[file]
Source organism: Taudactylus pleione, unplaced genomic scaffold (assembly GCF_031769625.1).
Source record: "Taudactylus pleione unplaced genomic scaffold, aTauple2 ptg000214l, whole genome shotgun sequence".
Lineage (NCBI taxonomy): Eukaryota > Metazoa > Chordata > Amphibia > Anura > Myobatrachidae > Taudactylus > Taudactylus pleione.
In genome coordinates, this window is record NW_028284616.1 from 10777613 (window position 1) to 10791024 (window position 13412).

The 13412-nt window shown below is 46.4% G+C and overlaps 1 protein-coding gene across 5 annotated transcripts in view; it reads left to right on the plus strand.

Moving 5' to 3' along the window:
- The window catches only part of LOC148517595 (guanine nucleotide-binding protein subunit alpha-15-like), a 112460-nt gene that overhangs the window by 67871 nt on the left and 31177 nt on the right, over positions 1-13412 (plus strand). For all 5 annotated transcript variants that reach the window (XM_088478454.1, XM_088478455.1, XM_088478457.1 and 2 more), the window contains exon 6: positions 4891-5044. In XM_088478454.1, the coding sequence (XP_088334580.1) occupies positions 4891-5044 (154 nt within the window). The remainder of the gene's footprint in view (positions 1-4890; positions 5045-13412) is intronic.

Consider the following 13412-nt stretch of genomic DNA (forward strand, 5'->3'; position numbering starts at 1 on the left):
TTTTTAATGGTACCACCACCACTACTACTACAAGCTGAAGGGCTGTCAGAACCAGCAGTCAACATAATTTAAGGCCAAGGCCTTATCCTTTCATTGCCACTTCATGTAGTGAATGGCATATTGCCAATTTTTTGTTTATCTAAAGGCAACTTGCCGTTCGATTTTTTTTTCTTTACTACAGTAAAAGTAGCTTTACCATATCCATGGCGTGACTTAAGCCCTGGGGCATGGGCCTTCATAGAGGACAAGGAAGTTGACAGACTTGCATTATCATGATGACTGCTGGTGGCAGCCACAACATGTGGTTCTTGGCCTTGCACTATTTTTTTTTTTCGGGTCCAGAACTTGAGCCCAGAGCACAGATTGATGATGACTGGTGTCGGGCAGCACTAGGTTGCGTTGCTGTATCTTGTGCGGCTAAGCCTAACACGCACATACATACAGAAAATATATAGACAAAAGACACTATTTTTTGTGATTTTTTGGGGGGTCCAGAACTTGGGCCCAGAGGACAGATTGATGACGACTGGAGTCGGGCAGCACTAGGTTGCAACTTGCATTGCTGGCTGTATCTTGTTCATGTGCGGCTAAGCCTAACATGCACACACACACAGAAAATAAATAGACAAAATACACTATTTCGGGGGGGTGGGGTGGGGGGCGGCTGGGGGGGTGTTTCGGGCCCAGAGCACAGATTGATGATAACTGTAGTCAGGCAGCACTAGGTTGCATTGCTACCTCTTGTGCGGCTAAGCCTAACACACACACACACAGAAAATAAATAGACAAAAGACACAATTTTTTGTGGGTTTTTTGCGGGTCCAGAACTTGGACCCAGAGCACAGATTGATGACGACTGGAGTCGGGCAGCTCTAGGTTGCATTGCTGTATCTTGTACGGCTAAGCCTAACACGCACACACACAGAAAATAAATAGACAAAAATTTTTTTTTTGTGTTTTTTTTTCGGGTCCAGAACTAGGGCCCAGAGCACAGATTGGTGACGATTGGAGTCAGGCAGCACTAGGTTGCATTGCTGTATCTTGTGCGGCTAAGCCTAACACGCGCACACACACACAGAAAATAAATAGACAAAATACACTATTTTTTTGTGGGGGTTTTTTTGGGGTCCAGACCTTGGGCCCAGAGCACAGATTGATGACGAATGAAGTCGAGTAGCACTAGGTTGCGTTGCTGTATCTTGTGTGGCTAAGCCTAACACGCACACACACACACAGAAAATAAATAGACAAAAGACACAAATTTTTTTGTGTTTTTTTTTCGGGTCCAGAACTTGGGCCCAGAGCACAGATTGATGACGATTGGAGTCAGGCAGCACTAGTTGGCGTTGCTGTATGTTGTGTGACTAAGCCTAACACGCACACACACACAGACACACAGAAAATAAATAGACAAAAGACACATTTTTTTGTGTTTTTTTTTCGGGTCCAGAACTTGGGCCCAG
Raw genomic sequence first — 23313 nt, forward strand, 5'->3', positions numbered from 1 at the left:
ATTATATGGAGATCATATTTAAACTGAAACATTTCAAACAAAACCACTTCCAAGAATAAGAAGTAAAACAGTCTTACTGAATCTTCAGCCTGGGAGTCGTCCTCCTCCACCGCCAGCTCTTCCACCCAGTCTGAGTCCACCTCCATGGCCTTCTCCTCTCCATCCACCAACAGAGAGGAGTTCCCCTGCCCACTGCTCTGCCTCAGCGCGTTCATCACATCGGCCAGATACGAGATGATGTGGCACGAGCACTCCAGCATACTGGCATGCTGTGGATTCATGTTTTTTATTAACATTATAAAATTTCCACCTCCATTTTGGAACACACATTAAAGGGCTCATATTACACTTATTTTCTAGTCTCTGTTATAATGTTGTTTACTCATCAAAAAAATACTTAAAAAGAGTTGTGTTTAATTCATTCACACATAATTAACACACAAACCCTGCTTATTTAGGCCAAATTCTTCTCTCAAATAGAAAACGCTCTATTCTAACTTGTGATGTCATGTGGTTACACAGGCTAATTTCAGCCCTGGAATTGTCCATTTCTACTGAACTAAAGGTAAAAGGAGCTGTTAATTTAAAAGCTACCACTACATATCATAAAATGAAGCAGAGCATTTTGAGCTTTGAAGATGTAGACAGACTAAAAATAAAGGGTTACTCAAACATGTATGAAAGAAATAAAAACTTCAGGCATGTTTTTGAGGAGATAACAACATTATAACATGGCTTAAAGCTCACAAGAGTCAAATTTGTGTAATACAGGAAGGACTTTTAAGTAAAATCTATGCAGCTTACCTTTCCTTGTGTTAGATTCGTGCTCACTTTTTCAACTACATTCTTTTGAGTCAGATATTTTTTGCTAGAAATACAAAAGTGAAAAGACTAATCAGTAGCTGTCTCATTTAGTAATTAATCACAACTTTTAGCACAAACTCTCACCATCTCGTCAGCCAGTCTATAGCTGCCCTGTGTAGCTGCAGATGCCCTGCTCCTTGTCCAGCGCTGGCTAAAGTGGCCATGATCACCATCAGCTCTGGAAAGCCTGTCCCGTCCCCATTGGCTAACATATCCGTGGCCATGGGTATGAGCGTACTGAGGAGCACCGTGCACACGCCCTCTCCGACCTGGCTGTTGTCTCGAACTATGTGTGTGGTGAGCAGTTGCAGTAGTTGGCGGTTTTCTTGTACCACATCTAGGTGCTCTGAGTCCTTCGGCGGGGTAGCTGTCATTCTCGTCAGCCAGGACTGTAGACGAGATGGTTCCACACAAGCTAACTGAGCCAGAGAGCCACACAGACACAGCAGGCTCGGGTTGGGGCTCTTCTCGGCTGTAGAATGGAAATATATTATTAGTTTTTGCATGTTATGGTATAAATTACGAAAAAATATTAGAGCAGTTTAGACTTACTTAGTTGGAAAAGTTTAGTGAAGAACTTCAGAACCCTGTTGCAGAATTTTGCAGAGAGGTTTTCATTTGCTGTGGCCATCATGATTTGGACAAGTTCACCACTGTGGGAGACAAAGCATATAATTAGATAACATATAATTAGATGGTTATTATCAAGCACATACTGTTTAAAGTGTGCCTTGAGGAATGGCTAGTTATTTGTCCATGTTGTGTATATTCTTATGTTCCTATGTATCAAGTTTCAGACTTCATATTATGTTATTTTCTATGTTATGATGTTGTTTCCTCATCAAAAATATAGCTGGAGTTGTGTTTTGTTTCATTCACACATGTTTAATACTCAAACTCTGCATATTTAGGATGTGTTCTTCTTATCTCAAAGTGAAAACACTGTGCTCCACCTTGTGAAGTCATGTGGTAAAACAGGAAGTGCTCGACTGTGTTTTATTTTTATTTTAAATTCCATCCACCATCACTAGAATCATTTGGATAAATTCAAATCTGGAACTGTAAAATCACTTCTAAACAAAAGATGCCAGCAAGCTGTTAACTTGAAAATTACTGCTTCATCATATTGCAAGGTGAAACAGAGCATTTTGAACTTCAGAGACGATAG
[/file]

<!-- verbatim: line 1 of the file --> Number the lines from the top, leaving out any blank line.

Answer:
Source organism: Taudactylus pleione, unplaced genomic scaffold (assembly GCF_031769625.1).